​Scarlet Fever

  • Infection caused by group A Streptococcus (strep) bacteria

Signs and Symptoms

  • Usually begins with a red, sore throat with white patches
  • Other symptoms may include fever, swollen glands in the neck, headache, chills, fatigue, nausea and vomiting.
  • A few days later a fine red rash, which feels like sandpaper, appears.
  • The rash usually appears on the neck, chest, under the arms, elbow and groin, and on the inner thighs.
  • When the rash begins to fade, the skin may begin to peel,
  • A white coating may appear on the surface of the tongue, and the tongue itself will look like a strawberry because the normal bumps will look bigger.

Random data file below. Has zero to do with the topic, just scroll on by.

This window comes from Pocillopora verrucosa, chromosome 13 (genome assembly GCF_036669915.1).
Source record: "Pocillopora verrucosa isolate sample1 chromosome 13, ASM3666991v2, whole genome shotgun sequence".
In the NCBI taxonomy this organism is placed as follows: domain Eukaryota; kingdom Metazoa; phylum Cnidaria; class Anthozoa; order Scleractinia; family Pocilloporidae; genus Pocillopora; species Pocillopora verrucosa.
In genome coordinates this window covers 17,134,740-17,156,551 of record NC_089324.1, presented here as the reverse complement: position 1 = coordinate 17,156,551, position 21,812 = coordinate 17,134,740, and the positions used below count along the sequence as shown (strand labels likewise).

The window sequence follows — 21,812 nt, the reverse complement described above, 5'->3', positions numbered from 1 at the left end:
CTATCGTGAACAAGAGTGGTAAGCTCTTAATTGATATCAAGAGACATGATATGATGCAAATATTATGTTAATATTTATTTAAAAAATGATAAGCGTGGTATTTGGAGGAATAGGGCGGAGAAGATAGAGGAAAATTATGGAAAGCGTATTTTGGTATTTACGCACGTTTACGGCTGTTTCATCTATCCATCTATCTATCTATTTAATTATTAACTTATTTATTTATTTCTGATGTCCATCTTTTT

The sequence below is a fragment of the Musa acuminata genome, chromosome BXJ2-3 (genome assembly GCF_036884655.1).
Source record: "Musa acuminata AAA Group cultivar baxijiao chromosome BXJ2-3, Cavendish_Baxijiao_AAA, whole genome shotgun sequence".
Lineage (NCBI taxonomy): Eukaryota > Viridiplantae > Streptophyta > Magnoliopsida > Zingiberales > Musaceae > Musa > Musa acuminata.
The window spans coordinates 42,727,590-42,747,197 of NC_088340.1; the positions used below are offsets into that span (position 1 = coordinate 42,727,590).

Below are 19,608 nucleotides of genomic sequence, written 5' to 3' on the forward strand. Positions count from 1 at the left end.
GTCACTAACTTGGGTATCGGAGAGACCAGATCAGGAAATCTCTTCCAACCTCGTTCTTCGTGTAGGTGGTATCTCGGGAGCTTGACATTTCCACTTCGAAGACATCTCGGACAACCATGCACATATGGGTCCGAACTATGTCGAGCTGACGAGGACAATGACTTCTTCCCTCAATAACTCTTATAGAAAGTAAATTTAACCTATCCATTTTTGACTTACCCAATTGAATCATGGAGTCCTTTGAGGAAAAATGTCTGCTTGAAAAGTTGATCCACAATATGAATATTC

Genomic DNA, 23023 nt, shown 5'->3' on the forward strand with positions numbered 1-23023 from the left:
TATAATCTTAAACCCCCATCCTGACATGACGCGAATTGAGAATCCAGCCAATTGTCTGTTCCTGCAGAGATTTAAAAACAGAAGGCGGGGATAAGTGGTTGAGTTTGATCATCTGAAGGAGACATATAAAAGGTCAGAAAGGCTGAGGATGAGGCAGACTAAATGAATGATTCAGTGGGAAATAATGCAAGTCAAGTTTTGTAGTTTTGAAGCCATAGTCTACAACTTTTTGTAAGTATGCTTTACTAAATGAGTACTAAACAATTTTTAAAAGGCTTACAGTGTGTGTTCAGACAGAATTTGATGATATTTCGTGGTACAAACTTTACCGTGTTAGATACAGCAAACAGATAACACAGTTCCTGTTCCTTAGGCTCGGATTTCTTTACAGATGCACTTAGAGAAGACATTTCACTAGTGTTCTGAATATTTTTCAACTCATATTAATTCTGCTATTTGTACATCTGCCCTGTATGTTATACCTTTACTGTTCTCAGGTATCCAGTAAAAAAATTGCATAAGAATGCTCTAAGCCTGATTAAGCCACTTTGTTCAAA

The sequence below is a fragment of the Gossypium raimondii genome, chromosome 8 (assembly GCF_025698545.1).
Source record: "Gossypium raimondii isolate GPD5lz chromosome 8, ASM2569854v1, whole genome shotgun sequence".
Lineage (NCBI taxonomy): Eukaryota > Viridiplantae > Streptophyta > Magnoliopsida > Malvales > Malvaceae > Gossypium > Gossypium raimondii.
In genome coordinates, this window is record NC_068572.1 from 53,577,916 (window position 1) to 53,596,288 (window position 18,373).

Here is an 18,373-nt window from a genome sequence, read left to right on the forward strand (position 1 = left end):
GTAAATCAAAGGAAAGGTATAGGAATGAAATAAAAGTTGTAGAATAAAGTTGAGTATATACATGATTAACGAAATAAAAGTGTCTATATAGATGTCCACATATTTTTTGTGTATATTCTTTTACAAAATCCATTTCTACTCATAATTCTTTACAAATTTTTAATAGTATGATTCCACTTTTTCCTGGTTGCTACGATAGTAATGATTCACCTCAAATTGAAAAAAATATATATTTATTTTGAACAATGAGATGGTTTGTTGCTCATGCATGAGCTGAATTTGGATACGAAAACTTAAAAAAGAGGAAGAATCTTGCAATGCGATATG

• Spread by direct contact with the saliva and nasal discharge of an infected person
  • Can also be spread through the air when the infected person talks, coughs or sneezes


  • Scarlet fever is treated with antibiotics.
  • If your child’s throat is sore, provide soothing drinks, soft foods, soups or ice cream. Make sure that your child drinks plenty of fluids to prevent dehydration (not enough water).


  • Good hand washing is the single best way to prevent the spread of infection. Teach your child to wash his/her hands with soap and water, especially after coughing, sneezing, wiping his/her nose and before eating or preparing food.
  • Teach your child to cover his/her mouth when sneezing or coughing, and not to share food, drinks or eating utensils.

A person with scarlet fever should be excluded from daycare/school/work until 24 hours after starting antibiotics.